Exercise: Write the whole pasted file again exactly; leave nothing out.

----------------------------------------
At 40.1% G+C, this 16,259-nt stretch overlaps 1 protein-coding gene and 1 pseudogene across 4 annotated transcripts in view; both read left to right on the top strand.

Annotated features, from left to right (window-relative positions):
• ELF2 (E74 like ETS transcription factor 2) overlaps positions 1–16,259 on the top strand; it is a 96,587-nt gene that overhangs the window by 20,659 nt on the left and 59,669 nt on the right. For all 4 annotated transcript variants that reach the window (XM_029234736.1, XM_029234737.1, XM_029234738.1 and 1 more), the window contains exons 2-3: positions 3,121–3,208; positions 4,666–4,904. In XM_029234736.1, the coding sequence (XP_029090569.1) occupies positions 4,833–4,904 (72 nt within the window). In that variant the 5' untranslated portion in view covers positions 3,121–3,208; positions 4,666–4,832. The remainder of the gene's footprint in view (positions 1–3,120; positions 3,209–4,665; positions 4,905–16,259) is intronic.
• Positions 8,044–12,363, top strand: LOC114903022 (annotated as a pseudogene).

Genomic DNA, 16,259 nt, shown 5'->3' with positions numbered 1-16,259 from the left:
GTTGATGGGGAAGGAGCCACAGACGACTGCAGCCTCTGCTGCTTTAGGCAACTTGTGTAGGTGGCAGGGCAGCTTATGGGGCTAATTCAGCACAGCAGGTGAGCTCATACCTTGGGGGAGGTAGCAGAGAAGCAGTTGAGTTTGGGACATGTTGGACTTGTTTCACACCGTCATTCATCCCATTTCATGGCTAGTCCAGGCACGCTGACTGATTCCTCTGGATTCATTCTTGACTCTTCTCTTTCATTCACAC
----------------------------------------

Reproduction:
At 40.1% G+C, this 16,259-nt stretch overlaps 1 protein-coding gene and 1 pseudogene across 4 annotated transcripts in view; both read left to right on the top strand.

Annotated features, from left to right (window-relative positions):
• ELF2 (E74 like ETS transcription factor 2) overlaps positions 1–16,259 on the top strand; it is a 96,587-nt gene that overhangs the window by 20,659 nt on the left and 59,669 nt on the right. For all 4 annotated transcript variants that reach the window (XM_029234736.1, XM_029234737.1, XM_029234738.1 and 1 more), the window contains exons 2-3: positions 3,121–3,208; positions 4,666–4,904. In XM_029234736.1, the coding sequence (XP_029090569.1) occupies positions 4,833–4,904 (72 nt within the window). In that variant the 5' untranslated portion in view covers positions 3,121–3,208; positions 4,666–4,832. The remainder of the gene's footprint in view (positions 1–3,120; positions 3,209–4,665; positions 4,905–16,259) is intronic.
• Positions 8,044–12,363, top strand: LOC114903022 (annotated as a pseudogene).

Genomic DNA, 16,259 nt, shown 5'->3' with positions numbered 1-16,259 from the left:
GTTGATGGGGAAGGAGCCACAGACGACTGCAGCCTCTGCTGCTTTAGGCAACTTGTGTAGGTGGCAGGGCAGCTTATGGGGCTAATTCAGCACAGCAGGTGAGCTCATACCTTGGGGGAGGTAGCAGAGAAGCAGTTGAGTTTGGGACATGTTGGACTTGTTTCACACCGTCATTCATCCCATTTCATGGCTAGTCCAGGCACGCTGACTGATTCCTCTGGATTCATTCTTGACTCTTCTCTTTCATTCACAC